By JIM LANE, Editor, Biofuels Digest
The President’s State of the Union speech.
What was new? (Not much). What was feasible amongst DC gridlock? (Not much)
What about energy? (moreofthesame) Where was the Farm Bill? (AWOL).
In case you were watching wrestling, President Obama gave the State of the Union speech on Tuesday.
Big vision, small vision — practical, impractical — partisan, bipartisan. Cable news chattered away all night on those topics — but the speech had the feeling of a long retweet.
Amongst the Twitterati, he’s the POTUS, giving the SOTUS, and in a Twitterverse dominated by 140-character thinking, the SOTUS is, these days, suffering from a case of TL; DR — Too Long, Didn’t Read. And the tweets focus, instead, on Michelle Obama’s bangs-embracing hairstyle.
The SOTUS contained 18 references to energy — more than enough for the Digest to take a close look at what was said, what was not — and the likelihood of all (or any) of the President’s energy agenda finding its way into the law books or the departmental budgets.
The “You knew it wasn’t a compelling response, when…” Award.
This year’s formal Republican response featured Florida Senator Marco Rubio — and I kid you not that the Associated Press, in its coverage, highlighted a manufactured controversy  over the way that Rubio paused to take a drink of water.
Most Premature Response Award
Why wait for a chance for rebuttal when you can go for a “Pre-buttal”? The Institute for Energy Research sent around a pre-buttal “reading list to address claims the President may make.” Priceless.
18 references to energy – is that a lot? The Soundbite Scorecard
Here’s the State of the Union “mentions of energy” scorecard, dating back to President Bush’s “Addicted to oil” speech in 2006.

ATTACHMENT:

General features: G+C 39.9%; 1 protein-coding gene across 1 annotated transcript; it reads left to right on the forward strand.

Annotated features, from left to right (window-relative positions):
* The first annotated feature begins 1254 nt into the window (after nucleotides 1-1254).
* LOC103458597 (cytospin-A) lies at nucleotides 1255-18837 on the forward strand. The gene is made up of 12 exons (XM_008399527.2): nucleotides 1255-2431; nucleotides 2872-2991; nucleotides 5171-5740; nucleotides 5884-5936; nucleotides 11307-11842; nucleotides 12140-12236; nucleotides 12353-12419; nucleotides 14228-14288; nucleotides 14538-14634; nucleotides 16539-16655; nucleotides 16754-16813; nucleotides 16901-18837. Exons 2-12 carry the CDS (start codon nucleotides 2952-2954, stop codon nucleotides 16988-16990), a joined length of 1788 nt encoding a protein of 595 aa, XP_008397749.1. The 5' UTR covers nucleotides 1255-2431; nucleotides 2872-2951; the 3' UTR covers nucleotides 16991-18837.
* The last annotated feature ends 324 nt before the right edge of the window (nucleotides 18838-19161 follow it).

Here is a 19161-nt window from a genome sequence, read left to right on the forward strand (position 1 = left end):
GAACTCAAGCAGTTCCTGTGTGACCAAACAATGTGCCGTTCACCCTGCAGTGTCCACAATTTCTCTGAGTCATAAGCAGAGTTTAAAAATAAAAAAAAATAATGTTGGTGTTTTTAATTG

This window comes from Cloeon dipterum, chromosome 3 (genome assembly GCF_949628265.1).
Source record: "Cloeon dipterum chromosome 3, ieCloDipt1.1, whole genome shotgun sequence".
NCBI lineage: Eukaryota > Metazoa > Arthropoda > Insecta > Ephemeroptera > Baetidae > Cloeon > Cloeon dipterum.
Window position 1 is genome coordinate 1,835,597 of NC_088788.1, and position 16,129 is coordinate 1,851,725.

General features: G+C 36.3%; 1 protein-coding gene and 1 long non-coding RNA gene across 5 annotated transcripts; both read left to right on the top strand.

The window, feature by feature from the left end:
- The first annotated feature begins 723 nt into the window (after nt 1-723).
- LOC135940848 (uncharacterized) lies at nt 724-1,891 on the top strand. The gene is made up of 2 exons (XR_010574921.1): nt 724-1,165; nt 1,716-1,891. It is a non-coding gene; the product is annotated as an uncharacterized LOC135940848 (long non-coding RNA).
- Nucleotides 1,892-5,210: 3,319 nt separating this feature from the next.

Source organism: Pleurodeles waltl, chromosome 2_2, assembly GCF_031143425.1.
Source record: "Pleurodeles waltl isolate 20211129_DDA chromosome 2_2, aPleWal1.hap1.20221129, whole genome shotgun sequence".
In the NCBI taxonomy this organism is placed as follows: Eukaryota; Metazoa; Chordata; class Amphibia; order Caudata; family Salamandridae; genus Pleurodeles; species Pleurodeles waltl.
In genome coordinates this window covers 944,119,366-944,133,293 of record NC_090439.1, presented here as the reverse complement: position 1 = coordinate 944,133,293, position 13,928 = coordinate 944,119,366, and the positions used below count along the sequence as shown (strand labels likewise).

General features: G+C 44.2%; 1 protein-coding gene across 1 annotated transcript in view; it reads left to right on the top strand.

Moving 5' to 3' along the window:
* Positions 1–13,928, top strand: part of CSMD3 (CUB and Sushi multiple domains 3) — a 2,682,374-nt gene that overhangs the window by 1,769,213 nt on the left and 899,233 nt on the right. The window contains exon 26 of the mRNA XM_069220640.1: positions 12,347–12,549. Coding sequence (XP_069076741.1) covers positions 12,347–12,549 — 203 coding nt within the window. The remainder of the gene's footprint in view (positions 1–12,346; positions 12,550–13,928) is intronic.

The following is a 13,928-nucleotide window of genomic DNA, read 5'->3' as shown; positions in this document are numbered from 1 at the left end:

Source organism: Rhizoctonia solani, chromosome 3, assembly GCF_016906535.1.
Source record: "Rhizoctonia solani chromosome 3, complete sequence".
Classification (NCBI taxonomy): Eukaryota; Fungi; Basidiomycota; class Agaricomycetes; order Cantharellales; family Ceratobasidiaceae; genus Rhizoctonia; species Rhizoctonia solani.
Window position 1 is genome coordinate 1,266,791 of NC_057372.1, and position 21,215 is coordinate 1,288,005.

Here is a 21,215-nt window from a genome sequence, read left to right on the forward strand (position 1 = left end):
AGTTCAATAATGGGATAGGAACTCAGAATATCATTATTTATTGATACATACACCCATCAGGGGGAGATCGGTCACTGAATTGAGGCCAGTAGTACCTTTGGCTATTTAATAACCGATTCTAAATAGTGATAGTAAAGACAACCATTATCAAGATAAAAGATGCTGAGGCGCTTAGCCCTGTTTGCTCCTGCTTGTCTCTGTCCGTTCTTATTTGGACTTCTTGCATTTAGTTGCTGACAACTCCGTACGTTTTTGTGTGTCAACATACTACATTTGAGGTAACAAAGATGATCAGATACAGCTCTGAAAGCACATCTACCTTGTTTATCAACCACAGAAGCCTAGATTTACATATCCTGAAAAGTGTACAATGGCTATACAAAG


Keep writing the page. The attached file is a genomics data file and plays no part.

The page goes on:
2013: 18 energy mentions, 0 biofuels
2012: 23 energy mentions, 0 biofuels, 1 for “alternative transport fuels”
2011 10 energy mentions, 1 biofuels
2010 15 energy mentions, 1 biofuels
2009 14 energy mentions, 1 biofuels
2008 5 energy mentions, 0 biofuels
2007 3 energy mentions, 1 biodiesel 1 ethanol
2006 8 energy mentions, 2 ethanol (the “Addicted to Oil” speech)
The Policy That Dare Not Speak its Name
If you guessed “biofuels,” you get another spin.
In fact, it was “Farm.” Not one mention in the State of the Union. No farm bill, no farmers, no farm exports, no farm jobs. Pretty rough go for a sector that is desperately in need of a renewed Farm Bill — and for one of the most vibrant export sectors of the economy.
What Exactly did the President say about Energy?
After years of talking about it, we are finally poised to control our own energy future. We produce more oil at home than we have in 15 years. We have doubled the distance our cars will go on a gallon of gas, and the amount of renewable energy we generate from sources like wind and solar — with tens of thousands of good, American jobs to show for it. We produce more natural gas than ever before — and nearly everyone’s energy bill is lower because of it. And over the last four years, our emissions of the dangerous carbon pollution that threatens our planet have actually fallen.
But for the sake of our children and our future, we must do more to combat climate change. Yes, it’s true that no single event makes a trend. But the fact is, the 12 hottest years on record have all come in the last 15. Heat waves, droughts, wildfires, and floods — all are now more frequent and intense. We can choose to believe that Superstorm Sandy, and the most severe drought in decades, and the worst wildfires some states have ever seen were all just a freak coincidence. Or we can choose to believe in the overwhelming judgment of science — and act before it’s too late.
The good news is, we can make meaningful progress on this issue while driving strong economic growth. I urge this Congress to pursue a bipartisan, market-based solution to climate change, like the one John McCain and Joe Lieberman worked on together a few years ago. But if Congress won’t act soon to protect future generations, I will. I will direct my Cabinet to come up with executive actions we can take, now and in the future, to reduce pollution, prepare our communities for the consequences of climate change, and speed the transition to more sustainable sources of energy.
Please tune into the Chemical Equipment Daily for part two of this two-part piece.